Celebration Community Church, in the course of about one month, will celebrate new beginnings and an ending.
The church this weekend unveiled a new 16,000-square-foot building addition that features a large, state-of-the-art worship center, coffee shop and plenty of “gathering space” for members to enjoy.
“We’ve never had enough space for people to just congregate: To fellowship, to have a cup of coffee, hang out and enjoy their time together,” Senior Pastor Kyle Ermoian said. “So that was our goal.”
The worship center includes seating for 550 people, and the church offers four weekend services through Saturday and Sunday. The front stage is equipped for live music, and images can be projected on the front and side walls, creating a more immersive experience.
A new coffee bar rivals that of commercial shops and will offer a variety of espresso beverages and smoothies at a fraction of regular prices, Ermoian said. All proceeds from sales will benefit the church’s missions initiatives.
The coffee bar connects into a cafe-style gathering space with tables and chairs, plenty of plug-ins for devices and floor-to-ceiling windows offering panoramic views overlooking the city of Hays.
“This is our mission field,” he said of the city, noting the church’s location on a hill just off the Interstate 70 and U.S. Highway 183 Bypass junction has always been an attractive feature.
The new addition connects to the church’s other facilities, which include the original building plus a previous addition to offer more space for children’s ministries and its private school. The entire building now spans 44,000 square feet.
The church announced a three-year, $3 million capital campaign to fund the latest addition, and has a policy of ensuring previous projects are paid off before embarking on new improvements, Ermoian said.
He has seen many changes since he founded the church 21 years ago. For approximately the first five years, the congregation did not even have a church building, but instead met in school gyms and other available facilities.
“It’s never been about the building. We didn’t even have a building for the first five years of the life of the congregation, and yet we were still a thriving, vibrant church because the church is not a building,” he said. “The building is a tool to be able to reach people, to attract them and connect them and grow them, and that’s been our mission from the get-go.”
This fall, Ermoian is looking ahead to yet another milestone in his ministry career — he will retire at the end of October. He and his wife, Debbie, have decided to move to Georgia to be close to their children and grandchildren.
There will be a come-and-go reception for the couple from 1 to 4 p.m. Oct. 29 at the church.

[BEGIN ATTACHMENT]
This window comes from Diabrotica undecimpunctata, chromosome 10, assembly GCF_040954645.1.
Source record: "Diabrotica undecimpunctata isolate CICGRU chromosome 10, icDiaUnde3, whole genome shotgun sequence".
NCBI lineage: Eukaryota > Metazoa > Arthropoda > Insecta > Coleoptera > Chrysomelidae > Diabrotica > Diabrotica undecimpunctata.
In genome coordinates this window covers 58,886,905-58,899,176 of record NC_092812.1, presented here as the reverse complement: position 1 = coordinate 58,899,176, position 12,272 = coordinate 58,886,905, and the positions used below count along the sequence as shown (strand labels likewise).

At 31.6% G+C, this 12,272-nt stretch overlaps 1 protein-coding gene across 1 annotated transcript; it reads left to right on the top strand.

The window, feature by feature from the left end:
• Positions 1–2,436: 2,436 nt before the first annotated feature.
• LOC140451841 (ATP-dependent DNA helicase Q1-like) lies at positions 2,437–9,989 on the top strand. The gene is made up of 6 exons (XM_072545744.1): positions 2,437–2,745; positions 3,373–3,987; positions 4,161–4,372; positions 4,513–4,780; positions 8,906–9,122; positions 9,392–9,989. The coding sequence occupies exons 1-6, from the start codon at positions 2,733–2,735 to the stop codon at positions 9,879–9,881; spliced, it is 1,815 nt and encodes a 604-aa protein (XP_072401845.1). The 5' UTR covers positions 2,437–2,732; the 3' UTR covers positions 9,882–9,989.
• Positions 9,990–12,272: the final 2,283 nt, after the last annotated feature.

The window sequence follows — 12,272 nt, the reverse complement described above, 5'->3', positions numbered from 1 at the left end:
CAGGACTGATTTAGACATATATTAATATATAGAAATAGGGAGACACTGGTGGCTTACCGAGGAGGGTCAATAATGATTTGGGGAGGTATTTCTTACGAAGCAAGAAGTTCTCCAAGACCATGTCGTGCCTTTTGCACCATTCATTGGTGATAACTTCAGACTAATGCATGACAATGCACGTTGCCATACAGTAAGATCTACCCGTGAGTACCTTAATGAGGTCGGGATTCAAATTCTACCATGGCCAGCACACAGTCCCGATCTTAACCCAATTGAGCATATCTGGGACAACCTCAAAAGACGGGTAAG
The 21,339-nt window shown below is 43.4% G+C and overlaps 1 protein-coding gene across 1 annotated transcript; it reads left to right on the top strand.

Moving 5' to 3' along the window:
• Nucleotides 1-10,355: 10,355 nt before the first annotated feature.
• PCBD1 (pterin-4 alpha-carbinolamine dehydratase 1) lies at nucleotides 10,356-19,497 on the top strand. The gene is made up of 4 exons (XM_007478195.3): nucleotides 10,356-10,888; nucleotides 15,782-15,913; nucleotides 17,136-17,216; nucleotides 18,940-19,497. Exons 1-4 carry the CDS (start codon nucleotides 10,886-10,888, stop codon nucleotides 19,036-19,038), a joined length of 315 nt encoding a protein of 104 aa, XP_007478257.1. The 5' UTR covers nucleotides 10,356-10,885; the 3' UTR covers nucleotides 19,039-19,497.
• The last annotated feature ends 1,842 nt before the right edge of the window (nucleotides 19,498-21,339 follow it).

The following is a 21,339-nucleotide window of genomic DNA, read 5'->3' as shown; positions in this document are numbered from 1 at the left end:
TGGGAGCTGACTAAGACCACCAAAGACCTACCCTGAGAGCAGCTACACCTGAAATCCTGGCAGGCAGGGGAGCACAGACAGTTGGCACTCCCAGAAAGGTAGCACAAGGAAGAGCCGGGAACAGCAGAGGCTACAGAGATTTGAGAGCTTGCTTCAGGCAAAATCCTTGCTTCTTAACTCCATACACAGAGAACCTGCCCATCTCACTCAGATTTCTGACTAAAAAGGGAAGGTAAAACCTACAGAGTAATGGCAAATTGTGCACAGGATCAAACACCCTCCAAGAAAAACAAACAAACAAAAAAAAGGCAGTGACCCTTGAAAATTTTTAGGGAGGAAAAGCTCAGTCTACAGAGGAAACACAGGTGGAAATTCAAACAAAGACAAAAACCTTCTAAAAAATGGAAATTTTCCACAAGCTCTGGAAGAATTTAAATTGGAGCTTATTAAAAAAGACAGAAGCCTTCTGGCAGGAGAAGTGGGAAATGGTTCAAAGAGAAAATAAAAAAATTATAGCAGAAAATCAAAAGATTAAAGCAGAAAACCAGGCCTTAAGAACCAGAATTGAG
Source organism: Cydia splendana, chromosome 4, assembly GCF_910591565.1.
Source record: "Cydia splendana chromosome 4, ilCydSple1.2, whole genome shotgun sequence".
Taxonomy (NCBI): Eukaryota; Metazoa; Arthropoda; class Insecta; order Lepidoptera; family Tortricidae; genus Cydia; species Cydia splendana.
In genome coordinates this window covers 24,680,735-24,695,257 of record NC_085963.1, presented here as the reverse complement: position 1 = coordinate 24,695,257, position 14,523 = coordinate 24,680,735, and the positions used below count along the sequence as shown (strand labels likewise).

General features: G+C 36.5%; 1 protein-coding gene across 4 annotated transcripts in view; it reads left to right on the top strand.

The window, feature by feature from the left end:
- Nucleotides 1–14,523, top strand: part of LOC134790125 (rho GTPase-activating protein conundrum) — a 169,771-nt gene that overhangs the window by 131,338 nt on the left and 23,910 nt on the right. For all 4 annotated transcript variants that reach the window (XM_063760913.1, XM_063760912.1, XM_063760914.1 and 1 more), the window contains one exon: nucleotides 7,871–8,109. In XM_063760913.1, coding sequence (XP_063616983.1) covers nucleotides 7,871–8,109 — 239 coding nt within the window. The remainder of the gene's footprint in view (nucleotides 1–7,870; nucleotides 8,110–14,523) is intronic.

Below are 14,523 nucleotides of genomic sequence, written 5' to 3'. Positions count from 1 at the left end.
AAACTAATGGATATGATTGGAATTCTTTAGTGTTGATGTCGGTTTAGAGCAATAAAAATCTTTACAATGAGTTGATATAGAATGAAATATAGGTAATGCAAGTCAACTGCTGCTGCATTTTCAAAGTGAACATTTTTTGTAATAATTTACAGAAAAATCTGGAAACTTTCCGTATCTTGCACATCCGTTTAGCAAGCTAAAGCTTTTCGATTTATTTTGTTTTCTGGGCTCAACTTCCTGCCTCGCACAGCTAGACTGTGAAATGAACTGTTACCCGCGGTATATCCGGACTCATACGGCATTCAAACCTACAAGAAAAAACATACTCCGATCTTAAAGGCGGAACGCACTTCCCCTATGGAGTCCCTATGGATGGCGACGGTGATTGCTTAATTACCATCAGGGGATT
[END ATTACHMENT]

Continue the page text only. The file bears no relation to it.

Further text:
Ermoian previously worked in the radio industry and says “God spoke to his heart” about planting a new church when he moved to Hays in the early 1990s.
The church started as a gathering of only 14 people on a Thursday night, meeting in a borrowed storefront, he said.
“I remember having a conversation with God at that time and saying, ‘God, if you give me 20 years in one place, I think together we could do something,’ ” he said. “And I’ve been blessed to be able to do that.”
Brant Rice, who currently is the teaching pastor and previous youth pastor, will take over as senior pastor. He will be assisted by administrative pastor Derek Mayfield, who also has served in other leadership roles.
Ermoian said he believes part of the church’s growth and stability is a reflection of its staff, which now consists of 17 people, all of whom are members.
“All of those people, every one of them with the exception of one, was a home-grown person who walked into the doors of our church as a guest for the very first time,” he said. “I think that’s been the key. There’s not a tremendous amount of turnover of staff, but they also have caught the vision early on and bought into the vision, and now extend it to other people.”
Ermoian has served on the Ellis County Ministerial Alliance and helped start community projects such as an annual Thanksgiving community dinner and a monthly Christian publication called ONE, published by The Hays Daily News.
He said he has enjoyed watching members of the church grow up and step into leadership, and noted he now feels like a “grandfather figure” as he watches the next generation enter the church.
“So that’s a good transition as well, because the only reason we’re leaving is because our grandchildren are 11 and under — we have four grandchildren in the Atlanta area,” Ermoian said. “We’re moving about an hour away from them to be closer to them so that we can be a part of their lives growing up.”